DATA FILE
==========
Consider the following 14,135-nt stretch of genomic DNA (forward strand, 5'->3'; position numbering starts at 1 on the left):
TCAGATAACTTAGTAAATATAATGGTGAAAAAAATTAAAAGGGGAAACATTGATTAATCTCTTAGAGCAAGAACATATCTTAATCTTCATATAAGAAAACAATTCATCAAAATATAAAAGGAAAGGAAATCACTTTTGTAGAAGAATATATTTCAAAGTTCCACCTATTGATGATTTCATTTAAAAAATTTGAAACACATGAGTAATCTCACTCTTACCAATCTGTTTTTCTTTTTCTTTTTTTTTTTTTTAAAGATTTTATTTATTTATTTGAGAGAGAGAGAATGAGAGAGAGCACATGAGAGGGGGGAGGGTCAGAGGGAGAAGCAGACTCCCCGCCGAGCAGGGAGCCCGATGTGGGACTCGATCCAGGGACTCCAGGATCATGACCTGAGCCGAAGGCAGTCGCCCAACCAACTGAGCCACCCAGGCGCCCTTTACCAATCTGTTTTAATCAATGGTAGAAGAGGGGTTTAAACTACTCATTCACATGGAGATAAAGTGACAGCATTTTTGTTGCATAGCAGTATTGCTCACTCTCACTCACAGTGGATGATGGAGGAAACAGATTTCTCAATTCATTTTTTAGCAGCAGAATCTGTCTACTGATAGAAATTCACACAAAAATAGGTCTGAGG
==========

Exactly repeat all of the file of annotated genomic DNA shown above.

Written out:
Consider the following 14,135-nt stretch of genomic DNA (forward strand, 5'->3'; position numbering starts at 1 on the left):
TCAGATAACTTAGTAAATATAATGGTGAAAAAAATTAAAAGGGGAAACATTGATTAATCTCTTAGAGCAAGAACATATCTTAATCTTCATATAAGAAAACAATTCATCAAAATATAAAAGGAAAGGAAATCACTTTTGTAGAAGAATATATTTCAAAGTTCCACCTATTGATGATTTCATTTAAAAAATTTGAAACACATGAGTAATCTCACTCTTACCAATCTGTTTTTCTTTTTCTTTTTTTTTTTTTTAAAGATTTTATTTATTTATTTGAGAGAGAGAGAATGAGAGAGAGCACATGAGAGGGGGGAGGGTCAGAGGGAGAAGCAGACTCCCCGCCGAGCAGGGAGCCCGATGTGGGACTCGATCCAGGGACTCCAGGATCATGACCTGAGCCGAAGGCAGTCGCCCAACCAACTGAGCCACCCAGGCGCCCTTTACCAATCTGTTTTAATCAATGGTAGAAGAGGGGTTTAAACTACTCATTCACATGGAGATAAAGTGACAGCATTTTTGTTGCATAGCAGTATTGCTCACTCTCACTCACAGTGGATGATGGAGGAAACAGATTTCTCAATTCATTTTTTAGCAGCAGAATCTGTCTACTGATAGAAATTCACACAAAAATAGGTCTGAGG